Mini-putt course just off the Escarpment Rail Trail east of Victoria is being restored to a community asset.
By Ben Babcock
Published April 29, 2016
If you veer off the Lower Escarpment Rail Trail a little east of Corktown Park and across Victoria Avenue, you will encounter an abandoned mini-putt course just south of the trail.
Abandoned mini-putt course (RTH file photo)
This was a late add-on to the old Sportsman's Lanes Bowling Alley at 467 Charlton Avenue East, added in the late 1980s or early 1990s.
The bowling alley operated from the 1950s to the '90s under a few owners until it became a taxi maintenance facility and, later, the operations centre for Ontario Patient Transfer (OPT), Hamilton Cab and a limousine service.
The building was demolished last year and the site is planned to be developed into The Vista condominiums.
Sign for The Vista condominiums at 467 Charlton Avenue East (RTH file photo)
The fellow who led the group that operated the bowling alley is a bit of a legend in bowling circles. Apparently five-pin bowling was invented here in the GTHA and is unique to Canada.
Sportsman's Lanes featured both five-pin and ten-pin bowling, I believe. At this week's Plan Local Ward 2 event, I chatted with a City staff member who spent several summers working at the mini-putt and has fond memories of the experience.
A few of us Stinson residents have started to maintain the greens lately, and this seems to have led to greater use as more people bring their own putters and balls to play a few holes.
Another view of the mini-putt course (RTH file photo)
We're making this effort to draw a little attention to this quirky little treasure in the hope that people will use it more frequently and exercise a little more stewardship of the area, which is otherwise not a part of the regular maintenance operations carried out by the City of Hamilton.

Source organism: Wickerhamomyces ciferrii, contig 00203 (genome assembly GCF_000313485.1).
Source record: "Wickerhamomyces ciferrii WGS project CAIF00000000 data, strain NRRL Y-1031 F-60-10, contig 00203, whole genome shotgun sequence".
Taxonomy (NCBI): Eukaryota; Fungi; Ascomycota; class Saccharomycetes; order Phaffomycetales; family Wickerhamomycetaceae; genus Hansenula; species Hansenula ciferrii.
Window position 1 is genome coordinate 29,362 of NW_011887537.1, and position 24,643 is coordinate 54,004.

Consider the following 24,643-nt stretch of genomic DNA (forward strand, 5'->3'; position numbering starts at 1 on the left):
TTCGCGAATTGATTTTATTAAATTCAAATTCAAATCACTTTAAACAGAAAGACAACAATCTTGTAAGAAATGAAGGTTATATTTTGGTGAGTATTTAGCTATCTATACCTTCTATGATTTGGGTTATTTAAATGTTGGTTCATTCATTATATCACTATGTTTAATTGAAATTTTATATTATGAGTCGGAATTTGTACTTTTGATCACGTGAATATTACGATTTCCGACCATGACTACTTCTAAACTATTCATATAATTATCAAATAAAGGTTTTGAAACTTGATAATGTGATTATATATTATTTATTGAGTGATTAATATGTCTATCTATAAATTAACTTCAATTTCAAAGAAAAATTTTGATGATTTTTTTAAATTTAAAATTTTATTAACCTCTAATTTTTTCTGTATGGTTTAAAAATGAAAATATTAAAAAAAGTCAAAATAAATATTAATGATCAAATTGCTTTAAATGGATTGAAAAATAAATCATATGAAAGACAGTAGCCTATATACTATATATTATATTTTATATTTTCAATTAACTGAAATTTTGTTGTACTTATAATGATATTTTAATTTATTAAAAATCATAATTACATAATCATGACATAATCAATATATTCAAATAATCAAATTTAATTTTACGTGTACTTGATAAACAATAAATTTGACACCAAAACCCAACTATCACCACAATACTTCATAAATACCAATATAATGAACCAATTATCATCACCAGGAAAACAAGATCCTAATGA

It is hoped that this positive usage will displace some of the more deleterious usage that the spot otherwise sometimes sees. So far that seems to be working.
The area is quite beautiful and in some ways resembles an amphitheatre. Some of us feel the site would make a great trailside parkette and we intend to explore that idea with the City under the Neighbourhood Action Strategy, in which the Stinson Neighbourhood is included.
Of course, there are always some folks who are more skeptical about change, but we're trying to win them over by staging brief, respectful and fun pop-up events, on and beside the Rail Trail, to demonstrate that increased usage is actually a plus for nearby residents.
Programming-wise, I have been exploring the idea of staging some small theatrical productions there, à la Shakespeare in the Park, and possibly incorporating it into the Fireflies In The Night event, held in the evening of Hamilton's 100in1Day.
If you are a frequent user of the Escarpment Rail Trail and have an interest in its further development, you already know that the Trail is a great resource in many ways, but its potential is even greater.
There are a number of these spots along the Escarpment Rail Trail, including the famous Uli Stairs, hand-crafted by a Hamiltonian named Ulrich.
Uli Stairs (RTH file photo)
Another treasure is the original Barton Reservoir. From within its bowl there is an odd acoustical effect that must be experienced. A few people have proposed that the City develop that fabulous resource into a full-on amphitheatre and performance space in the style of the Mill Race Theatre in Cambridge.
Mill Race Theatre, Cambridge (Image Credit: Justin Bastin)
This would be a walk-in, bike-in, roll-in-accessible, non-amplified entertainment facility that folks from both above and below the escarpment could access without using a car.
It might be a little reminiscent of Summers' Theatre [PDF] that once operated at the top of the Incline Railway, near the current Wentworth Stairs.
The recently-discussed potential tramway between Gage park and Mountain View Park could be designed with a midway stop at the Rail Trail, to service the amphitheatre and give greater access to the trail for people at the Kenilworth mid-point who may not be able to scale the stairs.